Art-a-Whirl began in 1996 as a way for a handful of Northeast-based artists to showcase their work and drum up interest from a few individually invited local buyers. The following year, the Northeast Minneapolis Arts Association (NEMAA), a non-profit artist collective, was formed to support and promote the artists who had flocked to the area in search of affordable live/work options. For years the community of makers thrived, as did Art-a-Whirl. However, as the arts community in Northeast — locally referred to as Nordeast — grew, so did the commodification of arts culture.

Historically a blue-collar and largely Eastern European community, Northeast was transformed when major industries left the neighborhood in the 1980’s and left large, unregulated warehouses in their wake. Once filled with a community of fine artists, Northeast has largely been replaced with developed, regulated spaces home to tech companies and mass-produced art created by design firms, explains Dr. Brittany Lewis, a researcher at the University of Minnesota’s Center for Urban and Regional Affairs.

Lewis led a survey-based study on the gentrification of Northeast Minneapolis which found, among other things, that “the act of creative placemaking has driven Northeast Minneapolis’ unique form of gentrification in the Twin Cities,” with Art-a-Whirl as a telltale sign of that change. What was once a small, invite-only event designed to fund artists is now a mega party that draws roughly 30,000 visitors who spend more time at the breweries and outdoor music performances throughout the district than buying or even looking at art. “Now it’s more like Mardi Gras than any kind of real fine arts event,” one survey respondent told Lewis’ team.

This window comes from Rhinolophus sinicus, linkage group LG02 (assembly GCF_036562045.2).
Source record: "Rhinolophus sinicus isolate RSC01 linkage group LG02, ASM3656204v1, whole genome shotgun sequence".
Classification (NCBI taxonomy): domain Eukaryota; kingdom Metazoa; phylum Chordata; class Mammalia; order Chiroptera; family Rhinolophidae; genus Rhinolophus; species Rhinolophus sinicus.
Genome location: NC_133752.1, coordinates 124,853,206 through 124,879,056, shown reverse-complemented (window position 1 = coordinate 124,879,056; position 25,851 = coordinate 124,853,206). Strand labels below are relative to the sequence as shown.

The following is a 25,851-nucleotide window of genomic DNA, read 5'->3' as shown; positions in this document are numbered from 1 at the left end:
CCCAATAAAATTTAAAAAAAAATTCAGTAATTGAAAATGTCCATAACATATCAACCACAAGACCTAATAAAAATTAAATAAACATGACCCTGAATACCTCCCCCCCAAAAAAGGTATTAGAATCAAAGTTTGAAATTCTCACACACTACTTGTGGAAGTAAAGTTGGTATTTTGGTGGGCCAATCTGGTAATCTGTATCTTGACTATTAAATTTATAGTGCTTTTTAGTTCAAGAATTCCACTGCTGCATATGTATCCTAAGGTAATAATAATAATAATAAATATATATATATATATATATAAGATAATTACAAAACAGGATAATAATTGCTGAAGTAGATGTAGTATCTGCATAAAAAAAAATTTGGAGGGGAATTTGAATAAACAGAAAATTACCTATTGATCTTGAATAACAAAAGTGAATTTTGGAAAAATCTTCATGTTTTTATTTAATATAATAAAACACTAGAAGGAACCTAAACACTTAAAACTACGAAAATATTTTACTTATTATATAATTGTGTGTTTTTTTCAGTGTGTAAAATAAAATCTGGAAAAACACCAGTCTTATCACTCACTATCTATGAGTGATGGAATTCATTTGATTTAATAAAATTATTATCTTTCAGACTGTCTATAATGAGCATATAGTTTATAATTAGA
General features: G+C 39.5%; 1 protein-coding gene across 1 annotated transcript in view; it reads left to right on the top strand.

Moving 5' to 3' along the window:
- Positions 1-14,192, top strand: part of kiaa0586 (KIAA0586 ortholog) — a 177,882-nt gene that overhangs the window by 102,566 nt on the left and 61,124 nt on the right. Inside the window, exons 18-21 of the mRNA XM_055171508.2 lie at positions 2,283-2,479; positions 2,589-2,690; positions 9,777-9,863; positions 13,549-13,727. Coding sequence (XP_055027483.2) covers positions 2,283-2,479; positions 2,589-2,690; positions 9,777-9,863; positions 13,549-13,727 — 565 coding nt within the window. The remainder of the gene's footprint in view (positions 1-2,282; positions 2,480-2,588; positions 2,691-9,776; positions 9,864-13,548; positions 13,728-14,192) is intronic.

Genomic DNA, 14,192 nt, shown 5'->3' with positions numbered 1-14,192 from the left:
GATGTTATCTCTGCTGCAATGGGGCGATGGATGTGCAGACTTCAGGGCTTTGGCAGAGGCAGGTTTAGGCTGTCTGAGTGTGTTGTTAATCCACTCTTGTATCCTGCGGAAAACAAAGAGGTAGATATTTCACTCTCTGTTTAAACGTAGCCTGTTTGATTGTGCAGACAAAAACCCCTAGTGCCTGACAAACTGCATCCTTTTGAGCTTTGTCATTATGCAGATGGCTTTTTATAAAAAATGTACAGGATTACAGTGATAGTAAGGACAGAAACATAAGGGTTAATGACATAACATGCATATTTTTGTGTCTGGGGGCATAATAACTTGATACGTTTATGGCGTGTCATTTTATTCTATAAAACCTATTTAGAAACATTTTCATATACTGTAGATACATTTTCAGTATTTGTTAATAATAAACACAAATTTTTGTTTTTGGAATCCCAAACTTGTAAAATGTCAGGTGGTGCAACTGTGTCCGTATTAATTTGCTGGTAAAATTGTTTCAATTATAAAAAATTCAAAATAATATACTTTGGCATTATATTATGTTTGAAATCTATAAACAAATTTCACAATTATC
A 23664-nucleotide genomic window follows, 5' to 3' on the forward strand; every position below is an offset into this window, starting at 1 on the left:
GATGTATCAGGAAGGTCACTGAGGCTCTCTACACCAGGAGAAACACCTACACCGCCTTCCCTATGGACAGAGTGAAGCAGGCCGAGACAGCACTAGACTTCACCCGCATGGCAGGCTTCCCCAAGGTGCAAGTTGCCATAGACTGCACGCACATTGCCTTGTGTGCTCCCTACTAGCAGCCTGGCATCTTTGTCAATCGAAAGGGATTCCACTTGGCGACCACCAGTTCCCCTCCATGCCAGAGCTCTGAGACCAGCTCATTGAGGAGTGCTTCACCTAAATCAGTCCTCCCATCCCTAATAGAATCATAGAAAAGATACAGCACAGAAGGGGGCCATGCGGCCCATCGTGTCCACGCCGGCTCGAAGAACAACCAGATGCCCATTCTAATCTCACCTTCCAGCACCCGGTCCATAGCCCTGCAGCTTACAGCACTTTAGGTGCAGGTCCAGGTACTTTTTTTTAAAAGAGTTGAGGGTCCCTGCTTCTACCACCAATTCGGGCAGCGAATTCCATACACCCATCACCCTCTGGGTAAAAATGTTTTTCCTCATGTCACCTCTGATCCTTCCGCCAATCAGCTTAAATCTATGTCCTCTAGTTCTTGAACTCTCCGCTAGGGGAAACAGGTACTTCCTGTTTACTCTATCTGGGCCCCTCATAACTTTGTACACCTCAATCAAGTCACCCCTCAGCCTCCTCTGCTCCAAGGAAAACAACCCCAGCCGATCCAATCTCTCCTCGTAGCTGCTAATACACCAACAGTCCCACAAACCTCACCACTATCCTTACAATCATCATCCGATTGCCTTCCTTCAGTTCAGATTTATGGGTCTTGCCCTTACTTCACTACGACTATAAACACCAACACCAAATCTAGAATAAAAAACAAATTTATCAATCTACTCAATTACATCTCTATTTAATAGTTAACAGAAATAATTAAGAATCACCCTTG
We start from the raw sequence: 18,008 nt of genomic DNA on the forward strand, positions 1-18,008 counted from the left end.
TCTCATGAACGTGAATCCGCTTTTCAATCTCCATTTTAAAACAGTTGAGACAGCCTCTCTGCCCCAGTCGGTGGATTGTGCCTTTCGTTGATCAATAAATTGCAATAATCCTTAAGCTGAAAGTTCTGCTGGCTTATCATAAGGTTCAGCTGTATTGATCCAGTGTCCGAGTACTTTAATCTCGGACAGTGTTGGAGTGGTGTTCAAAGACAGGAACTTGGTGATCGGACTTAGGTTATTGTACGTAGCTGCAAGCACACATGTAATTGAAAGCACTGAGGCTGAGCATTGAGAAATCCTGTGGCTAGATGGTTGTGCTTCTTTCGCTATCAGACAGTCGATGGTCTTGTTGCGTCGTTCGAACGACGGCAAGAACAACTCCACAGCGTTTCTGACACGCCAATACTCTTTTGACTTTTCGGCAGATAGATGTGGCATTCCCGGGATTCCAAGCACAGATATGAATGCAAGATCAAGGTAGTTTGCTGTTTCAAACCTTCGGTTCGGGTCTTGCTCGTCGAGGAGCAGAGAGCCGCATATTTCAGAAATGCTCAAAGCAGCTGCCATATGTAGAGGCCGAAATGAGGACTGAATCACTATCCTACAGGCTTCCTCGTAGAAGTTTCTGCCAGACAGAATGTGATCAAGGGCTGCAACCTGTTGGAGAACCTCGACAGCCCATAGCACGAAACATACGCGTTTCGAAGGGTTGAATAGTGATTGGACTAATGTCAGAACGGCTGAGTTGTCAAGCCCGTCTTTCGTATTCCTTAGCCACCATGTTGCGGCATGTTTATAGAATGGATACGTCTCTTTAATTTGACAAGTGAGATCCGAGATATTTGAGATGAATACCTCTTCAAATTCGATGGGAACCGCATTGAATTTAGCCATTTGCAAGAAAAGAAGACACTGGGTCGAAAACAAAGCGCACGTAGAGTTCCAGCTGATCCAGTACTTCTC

Interestingly, all of this has occurred in spite — or, in some ways, because1— of the Northeast arts association’s creation of an Arts Action Plan in 2003.


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    For Lewis, the question comes down to this: Who benefits? Cities have the power to mitigate the negative impacts of gentrification, but doing so would require investing money in existing neighborhoods as opposed to focusing on bringing private, outside money in. One way that cities interested in preserving the genuine culture and affordability of arts districts, formal and informal, is by reconfiguring how affordability is calculated.

    “Cities are using HUD’s median income to determine what’s affordable, but because our geographic area includes outer ring suburbs like Bloomington, our median income goes up … But if you look at North [Minneapolis], the median income is $30,000,” Lewis says. When cities use HUD benchmarks to designate affordable housing, the only outcome urban neighborhoods will see is gentrification pressure in one form or another, wiping out the culture and community that made it a desirable location in the first place in the process.

    “There has to be an intentional education of people of the value of art and this history of fine art and the time it takes to make it — a revaluing of those artistic expressions and money invested in different artists’ residencies that severely subsidize these artists’ ways of living,” she says. “Because before, it was super cheap — they didn’t need to be subsidized.”